Whether it is the finest cuts in seafood, the best creations in origami or the elaborate tea ceremonies—Japanese culture doesn’t fail, time and again, to leave us awestruck. Adding to their list of skills is Ikebana—an art that celebrates flowers and nature. BeBEAUTIFUL chats with Rekha Reddy of Ohara School of Ikebana, who explains it beautifully: “Ikebana is the Japanese art of flower arrangement. Its aim is to observe and imitate nature and to bring man closer to his natural surroundings. It brings out creativity and spreads a sense of calm, both to the arranger and those viewing the creations.” We’ve created a quick lesson for you from our fascinating conversation with the lady herself. Read on!
 

Harmonize with Ikebana

Harmonize with Ikebana

It brings out creativity and spreads a sense of calm and quiet to the arranger and those viewing the creations. These can be put together with the most common flowers, leaves and twigs from the garden and field or exotic ones from the florist.”

 

Intermingling with Indian culture

Intermingling with Indian culture

Interestingly Ikebana has origins connected to India through Buddhism. The practice of placing flowers by the Buddhist priests at the shrines in Japan developed over the centuries into the art form of Ikebana. Traditionally we as a nation have practiced the art of floral decorations at home as garlands, we wear them in our hair, at places of worship, in floral rangolis and more. So the floral art of Ikebana can be perceived as extension of our culture.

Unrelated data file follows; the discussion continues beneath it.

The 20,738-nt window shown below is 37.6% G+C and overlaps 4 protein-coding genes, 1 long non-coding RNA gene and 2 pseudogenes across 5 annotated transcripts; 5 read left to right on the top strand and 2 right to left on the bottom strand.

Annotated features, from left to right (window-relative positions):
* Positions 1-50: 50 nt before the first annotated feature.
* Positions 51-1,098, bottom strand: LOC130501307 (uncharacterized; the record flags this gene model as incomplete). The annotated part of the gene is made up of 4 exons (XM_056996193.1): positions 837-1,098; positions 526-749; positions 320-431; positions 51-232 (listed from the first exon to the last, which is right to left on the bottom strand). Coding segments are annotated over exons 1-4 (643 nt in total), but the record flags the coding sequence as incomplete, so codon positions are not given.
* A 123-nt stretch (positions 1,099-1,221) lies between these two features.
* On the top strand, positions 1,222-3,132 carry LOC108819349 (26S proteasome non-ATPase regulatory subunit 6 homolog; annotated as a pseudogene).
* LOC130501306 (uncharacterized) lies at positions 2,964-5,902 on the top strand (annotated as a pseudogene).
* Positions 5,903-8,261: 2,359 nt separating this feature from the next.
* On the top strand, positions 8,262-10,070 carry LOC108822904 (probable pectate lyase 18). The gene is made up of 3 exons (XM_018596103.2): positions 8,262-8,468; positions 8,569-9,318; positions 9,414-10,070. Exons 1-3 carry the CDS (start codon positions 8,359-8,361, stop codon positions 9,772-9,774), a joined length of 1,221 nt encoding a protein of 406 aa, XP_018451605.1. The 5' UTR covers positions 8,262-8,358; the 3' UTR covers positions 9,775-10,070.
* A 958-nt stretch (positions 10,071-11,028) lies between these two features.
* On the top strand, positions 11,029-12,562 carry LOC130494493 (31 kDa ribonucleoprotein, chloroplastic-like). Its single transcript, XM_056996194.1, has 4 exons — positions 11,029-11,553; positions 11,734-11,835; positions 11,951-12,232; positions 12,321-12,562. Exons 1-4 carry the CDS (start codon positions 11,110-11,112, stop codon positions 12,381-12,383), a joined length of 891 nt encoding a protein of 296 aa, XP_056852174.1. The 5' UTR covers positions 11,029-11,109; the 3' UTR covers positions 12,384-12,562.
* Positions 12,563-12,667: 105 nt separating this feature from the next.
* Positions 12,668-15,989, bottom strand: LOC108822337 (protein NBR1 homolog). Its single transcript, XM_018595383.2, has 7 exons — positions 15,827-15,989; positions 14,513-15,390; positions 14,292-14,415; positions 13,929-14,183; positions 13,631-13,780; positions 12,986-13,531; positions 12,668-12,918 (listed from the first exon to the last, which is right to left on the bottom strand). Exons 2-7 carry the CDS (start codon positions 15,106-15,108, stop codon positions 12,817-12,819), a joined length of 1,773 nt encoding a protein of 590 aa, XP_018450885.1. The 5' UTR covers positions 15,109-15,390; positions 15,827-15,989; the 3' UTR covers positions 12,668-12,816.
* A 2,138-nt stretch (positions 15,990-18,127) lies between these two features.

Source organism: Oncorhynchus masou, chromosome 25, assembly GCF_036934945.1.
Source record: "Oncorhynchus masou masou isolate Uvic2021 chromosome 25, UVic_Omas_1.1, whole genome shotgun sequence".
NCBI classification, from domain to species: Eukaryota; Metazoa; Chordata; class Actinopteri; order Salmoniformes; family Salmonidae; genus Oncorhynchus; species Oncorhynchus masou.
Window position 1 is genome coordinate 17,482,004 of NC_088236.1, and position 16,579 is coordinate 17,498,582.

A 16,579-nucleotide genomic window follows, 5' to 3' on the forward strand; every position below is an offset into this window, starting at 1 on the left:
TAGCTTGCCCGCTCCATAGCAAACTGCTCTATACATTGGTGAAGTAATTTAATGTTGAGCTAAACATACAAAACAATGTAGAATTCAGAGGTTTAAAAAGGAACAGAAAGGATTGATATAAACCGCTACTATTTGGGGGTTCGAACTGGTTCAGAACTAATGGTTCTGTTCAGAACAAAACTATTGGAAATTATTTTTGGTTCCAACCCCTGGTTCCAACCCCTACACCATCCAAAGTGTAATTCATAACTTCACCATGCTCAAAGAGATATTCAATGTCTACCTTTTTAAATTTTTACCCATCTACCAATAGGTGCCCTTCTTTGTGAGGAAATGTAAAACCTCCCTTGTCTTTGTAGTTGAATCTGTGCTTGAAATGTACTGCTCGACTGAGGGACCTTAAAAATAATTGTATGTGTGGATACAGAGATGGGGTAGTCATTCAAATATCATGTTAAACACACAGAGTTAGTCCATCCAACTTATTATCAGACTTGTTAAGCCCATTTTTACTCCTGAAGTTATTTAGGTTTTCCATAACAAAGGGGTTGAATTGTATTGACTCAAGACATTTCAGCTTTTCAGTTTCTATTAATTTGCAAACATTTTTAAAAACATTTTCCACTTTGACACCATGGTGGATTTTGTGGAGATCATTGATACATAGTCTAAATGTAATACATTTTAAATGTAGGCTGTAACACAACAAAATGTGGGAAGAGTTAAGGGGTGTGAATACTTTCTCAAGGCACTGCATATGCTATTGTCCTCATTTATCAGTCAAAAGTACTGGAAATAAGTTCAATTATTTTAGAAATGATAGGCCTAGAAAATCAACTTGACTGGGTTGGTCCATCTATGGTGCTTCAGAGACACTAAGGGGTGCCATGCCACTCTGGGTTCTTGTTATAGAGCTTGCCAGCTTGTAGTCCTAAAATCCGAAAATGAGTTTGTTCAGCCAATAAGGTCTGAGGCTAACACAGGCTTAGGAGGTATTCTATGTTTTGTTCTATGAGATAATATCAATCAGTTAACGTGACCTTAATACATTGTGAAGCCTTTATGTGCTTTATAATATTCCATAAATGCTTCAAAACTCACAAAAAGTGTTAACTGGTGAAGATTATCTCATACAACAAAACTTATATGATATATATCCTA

Bring the art of Ikebana home

Bring the art of Ikebana home

Most modern urban homes have space constraints. The beauty of this art is in its simplicity. Arranging just three leaves or stems and a flower in a cup and saucer, a common home utensil or container can turn out to be exquisite and liven up any living space.

 

Getting inspired

Getting inspired

Any art form, be it Ikebana, sculpture, painting or dance has the aesthetics of line, form, colour and other such elements. Seen with a keen and creative eye, the connection is just a natural step for the mind. Reddy, in her book "Petals & Palette" re-interprets the works of M.F. Husain through Ikebana. Talking about her insipiration, she says,"Every piece of M F Husain’s has bold strokes and colours and subtle suggestions of a deeper meaning. It is satisfying to tickle the mind into finding connections in different art forms."